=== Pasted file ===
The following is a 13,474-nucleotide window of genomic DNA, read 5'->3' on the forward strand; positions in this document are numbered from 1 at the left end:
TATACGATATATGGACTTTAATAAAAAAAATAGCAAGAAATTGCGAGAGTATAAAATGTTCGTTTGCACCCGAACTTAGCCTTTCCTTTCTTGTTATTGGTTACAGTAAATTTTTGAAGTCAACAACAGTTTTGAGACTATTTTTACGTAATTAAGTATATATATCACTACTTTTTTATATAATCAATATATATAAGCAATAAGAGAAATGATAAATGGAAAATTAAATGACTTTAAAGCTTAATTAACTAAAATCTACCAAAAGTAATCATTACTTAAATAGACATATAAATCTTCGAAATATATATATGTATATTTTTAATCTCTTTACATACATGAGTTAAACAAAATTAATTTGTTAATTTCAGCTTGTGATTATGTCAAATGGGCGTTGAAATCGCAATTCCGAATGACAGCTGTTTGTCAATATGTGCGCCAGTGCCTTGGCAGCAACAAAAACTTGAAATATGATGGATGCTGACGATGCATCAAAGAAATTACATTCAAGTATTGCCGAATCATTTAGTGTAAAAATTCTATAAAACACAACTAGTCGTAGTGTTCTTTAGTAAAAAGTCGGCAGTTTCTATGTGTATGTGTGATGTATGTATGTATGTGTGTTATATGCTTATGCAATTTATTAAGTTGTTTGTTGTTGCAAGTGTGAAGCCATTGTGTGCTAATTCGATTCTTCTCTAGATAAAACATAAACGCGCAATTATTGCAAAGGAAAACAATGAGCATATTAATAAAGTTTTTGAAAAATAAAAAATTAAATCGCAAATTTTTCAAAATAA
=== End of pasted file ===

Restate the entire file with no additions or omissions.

The following is a 13,474-nucleotide window of genomic DNA, read 5'->3' on the forward strand; positions in this document are numbered from 1 at the left end:
TATACGATATATGGACTTTAATAAAAAAAATAGCAAGAAATTGCGAGAGTATAAAATGTTCGTTTGCACCCGAACTTAGCCTTTCCTTTCTTGTTATTGGTTACAGTAAATTTTTGAAGTCAACAACAGTTTTGAGACTATTTTTACGTAATTAAGTATATATATCACTACTTTTTTATATAATCAATATATATAAGCAATAAGAGAAATGATAAATGGAAAATTAAATGACTTTAAAGCTTAATTAACTAAAATCTACCAAAAGTAATCATTACTTAAATAGACATATAAATCTTCGAAATATATATATGTATATTTTTAATCTCTTTACATACATGAGTTAAACAAAATTAATTTGTTAATTTCAGCTTGTGATTATGTCAAATGGGCGTTGAAATCGCAATTCCGAATGACAGCTGTTTGTCAATATGTGCGCCAGTGCCTTGGCAGCAACAAAAACTTGAAATATGATGGATGCTGACGATGCATCAAAGAAATTACATTCAAGTATTGCCGAATCATTTAGTGTAAAAATTCTATAAAACACAACTAGTCGTAGTGTTCTTTAGTAAAAAGTCGGCAGTTTCTATGTGTATGTGTGATGTATGTATGTATGTGTGTTATATGCTTATGCAATTTATTAAGTTGTTTGTTGTTGCAAGTGTGAAGCCATTGTGTGCTAATTCGATTCTTCTCTAGATAAAACATAAACGCGCAATTATTGCAAAGGAAAACAATGAGCATATTAATAAAGTTTTTGAAAAATAAAAAATTAAATCGCAAATTTTTCAAAATAA